Leadership, vision, passion: who's got it?
Having a vision is important. It gives you a compass. A political direction. Whatever else happens, and a lot happens in politics, a vision will keep you facing and moving the right way
The easiest way to be the passionate politician that so many claim to be is simply to believe in something. It is easy in politics, especially when your social world and your political world overlap, to just “go with the flow” without identifying - and testing - and probing, exactly what it is you believe.
But why do you do what you do? What do you want to achieve? Why do spend the time and the money on politics that you do?
I have asked hundreds of wannabe MPs which laws they would introduce, abolish or amend. Surely, that’s not too much to ask of someone who wants to become a legislator? Some have said “Can I get back to you on that?” Others have answered fluently and instantly. But although it is an interesting question and one that focuses the mind of aspirant Parliamentarians, it is a question levelled at strategy or tactics. There is another question that is more important.
What is your vision? For this country and your constituency. After all, politicians are people who influence policy. And unless you are happy with “busy, busy, busy” activity rather than movement, policy must work towards a destination, a goal: a vision.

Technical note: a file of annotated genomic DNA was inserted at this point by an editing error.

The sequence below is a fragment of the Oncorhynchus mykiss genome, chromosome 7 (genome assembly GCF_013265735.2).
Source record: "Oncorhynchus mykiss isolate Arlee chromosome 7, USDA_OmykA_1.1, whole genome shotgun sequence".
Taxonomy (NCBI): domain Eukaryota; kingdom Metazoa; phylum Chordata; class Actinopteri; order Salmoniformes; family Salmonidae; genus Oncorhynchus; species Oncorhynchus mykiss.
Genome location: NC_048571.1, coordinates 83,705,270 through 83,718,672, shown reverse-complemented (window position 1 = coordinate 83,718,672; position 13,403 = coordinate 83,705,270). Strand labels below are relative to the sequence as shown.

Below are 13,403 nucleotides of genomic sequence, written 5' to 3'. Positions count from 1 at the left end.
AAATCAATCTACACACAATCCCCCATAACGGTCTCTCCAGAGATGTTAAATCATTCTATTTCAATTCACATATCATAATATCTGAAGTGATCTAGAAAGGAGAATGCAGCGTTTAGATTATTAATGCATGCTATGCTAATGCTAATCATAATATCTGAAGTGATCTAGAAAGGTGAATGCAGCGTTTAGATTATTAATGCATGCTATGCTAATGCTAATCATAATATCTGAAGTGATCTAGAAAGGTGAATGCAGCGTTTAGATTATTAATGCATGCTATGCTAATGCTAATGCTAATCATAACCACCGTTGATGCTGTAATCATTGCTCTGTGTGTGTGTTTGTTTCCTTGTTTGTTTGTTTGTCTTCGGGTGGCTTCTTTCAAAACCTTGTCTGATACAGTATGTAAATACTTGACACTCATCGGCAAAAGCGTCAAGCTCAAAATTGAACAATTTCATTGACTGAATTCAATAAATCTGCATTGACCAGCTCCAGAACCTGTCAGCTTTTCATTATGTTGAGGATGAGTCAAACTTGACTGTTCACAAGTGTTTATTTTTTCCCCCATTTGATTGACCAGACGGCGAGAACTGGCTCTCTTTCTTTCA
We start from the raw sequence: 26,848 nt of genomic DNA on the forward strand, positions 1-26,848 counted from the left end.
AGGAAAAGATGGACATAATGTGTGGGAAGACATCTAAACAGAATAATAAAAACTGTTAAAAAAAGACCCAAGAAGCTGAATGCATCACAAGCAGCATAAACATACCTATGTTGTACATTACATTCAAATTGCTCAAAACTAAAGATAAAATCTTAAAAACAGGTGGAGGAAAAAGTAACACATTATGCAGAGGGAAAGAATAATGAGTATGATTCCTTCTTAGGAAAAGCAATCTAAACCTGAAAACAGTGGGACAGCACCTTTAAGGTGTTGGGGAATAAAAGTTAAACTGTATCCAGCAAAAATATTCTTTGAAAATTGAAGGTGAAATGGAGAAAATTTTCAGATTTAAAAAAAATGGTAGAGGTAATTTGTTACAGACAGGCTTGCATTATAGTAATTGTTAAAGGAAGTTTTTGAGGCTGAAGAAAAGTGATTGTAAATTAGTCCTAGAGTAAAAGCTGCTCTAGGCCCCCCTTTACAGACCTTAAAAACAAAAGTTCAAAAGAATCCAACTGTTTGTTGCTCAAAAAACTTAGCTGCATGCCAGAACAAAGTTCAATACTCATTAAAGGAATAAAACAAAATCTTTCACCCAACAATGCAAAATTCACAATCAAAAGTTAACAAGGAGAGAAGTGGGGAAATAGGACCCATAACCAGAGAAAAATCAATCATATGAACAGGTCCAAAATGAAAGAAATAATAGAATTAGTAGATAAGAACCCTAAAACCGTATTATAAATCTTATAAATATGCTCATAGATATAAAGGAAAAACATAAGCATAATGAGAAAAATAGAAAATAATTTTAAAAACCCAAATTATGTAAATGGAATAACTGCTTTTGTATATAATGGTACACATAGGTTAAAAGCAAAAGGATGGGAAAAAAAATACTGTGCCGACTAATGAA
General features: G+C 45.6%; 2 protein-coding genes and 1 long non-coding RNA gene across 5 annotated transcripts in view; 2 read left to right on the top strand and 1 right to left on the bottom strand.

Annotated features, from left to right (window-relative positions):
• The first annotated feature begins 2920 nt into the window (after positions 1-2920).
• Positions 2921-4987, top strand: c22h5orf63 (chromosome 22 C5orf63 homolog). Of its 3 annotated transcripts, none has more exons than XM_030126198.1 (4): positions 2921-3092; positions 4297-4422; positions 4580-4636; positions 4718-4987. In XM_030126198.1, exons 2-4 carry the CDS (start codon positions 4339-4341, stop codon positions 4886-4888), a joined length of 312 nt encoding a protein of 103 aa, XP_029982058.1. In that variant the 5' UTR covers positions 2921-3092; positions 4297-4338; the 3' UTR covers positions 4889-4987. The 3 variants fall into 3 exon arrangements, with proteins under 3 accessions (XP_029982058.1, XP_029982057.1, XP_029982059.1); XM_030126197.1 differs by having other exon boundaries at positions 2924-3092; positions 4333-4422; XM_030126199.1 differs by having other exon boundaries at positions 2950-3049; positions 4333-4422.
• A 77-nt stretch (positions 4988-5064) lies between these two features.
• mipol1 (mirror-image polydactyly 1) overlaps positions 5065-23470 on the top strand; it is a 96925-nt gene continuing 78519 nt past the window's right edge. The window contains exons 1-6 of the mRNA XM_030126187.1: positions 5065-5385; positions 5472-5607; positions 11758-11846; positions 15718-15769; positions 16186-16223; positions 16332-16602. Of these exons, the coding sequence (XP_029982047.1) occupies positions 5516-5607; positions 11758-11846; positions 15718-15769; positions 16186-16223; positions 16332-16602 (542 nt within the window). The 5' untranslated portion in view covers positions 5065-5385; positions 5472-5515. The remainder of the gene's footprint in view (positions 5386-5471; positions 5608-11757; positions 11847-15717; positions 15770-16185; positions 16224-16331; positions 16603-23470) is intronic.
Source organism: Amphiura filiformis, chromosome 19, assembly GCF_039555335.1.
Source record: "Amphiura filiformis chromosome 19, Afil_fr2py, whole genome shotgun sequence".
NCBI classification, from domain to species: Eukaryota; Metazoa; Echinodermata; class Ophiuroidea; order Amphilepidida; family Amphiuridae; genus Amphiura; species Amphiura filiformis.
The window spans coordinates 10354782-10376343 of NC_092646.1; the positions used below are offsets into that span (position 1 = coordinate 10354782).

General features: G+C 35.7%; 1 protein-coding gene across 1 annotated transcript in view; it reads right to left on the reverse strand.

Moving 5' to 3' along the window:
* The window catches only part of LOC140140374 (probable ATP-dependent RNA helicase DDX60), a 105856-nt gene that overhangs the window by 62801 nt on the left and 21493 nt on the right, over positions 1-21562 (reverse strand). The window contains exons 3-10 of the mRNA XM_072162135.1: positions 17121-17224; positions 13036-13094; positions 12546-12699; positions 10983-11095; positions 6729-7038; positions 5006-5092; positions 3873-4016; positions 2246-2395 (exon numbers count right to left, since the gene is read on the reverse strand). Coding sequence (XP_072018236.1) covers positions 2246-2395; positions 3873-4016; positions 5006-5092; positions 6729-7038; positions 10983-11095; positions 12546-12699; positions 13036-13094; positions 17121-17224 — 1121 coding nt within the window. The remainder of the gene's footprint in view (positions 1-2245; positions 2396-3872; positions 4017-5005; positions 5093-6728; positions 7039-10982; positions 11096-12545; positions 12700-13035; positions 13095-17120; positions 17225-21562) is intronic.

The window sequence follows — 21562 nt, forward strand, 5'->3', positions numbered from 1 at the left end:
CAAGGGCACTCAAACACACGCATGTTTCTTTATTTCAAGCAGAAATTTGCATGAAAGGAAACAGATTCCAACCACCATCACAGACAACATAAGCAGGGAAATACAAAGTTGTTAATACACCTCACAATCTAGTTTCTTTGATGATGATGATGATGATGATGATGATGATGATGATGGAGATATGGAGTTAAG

So what are the characteristics of a vision? A few thoughts:
1. A vision is big picture. It is forests, not trees.
2. A vision should be very retail. It should be clear and concise. Very brief. Very portable. It needs to be passed from person to person. In pubs. In homes. At work.
3. It needs to be credible. Otherwise people will simply not buy it. And the media will rip it, and the “visionary”, apart.
4. It has to be focused on the good of your community, constituency or country rather than yourself or your party.
5. By definition, it is on a time-line. A vision is a place or a thing not yet reached or attained. This is where we are. This is where we were. This is where we should go. Such a vision, if well communicated, will persuade people that short term pain is worth it. That there will be “jam tomorrow”.
On a personal basis, it is to do something, not just to be something. Which is why being an MP is not enough. Being an MP is just a tool, a platform, to help you achieve your vision.
When you know what the vision is you can develop a strategy to get you to the vision. When you have decided on a strategy, you can develop tactics to meet the strategy. But the vision comes first. The vision is the overriding idea, the dream. The vision should be the anchor that holds the rest together.
Sometimes, just sharing the vision, like Martin Luther King did, gives the vision a life of its own. His speech is worth a listen – recommended for all politicos.
Which other leaders have this “vision” thing? There must be 10 surely? Can we get to a list of 20?
Here, I have listed four leaders of vision. Two are still in power. Who else should be on the list? Am I even right?
Helmut Kohl. His vision: the reunification of Germany.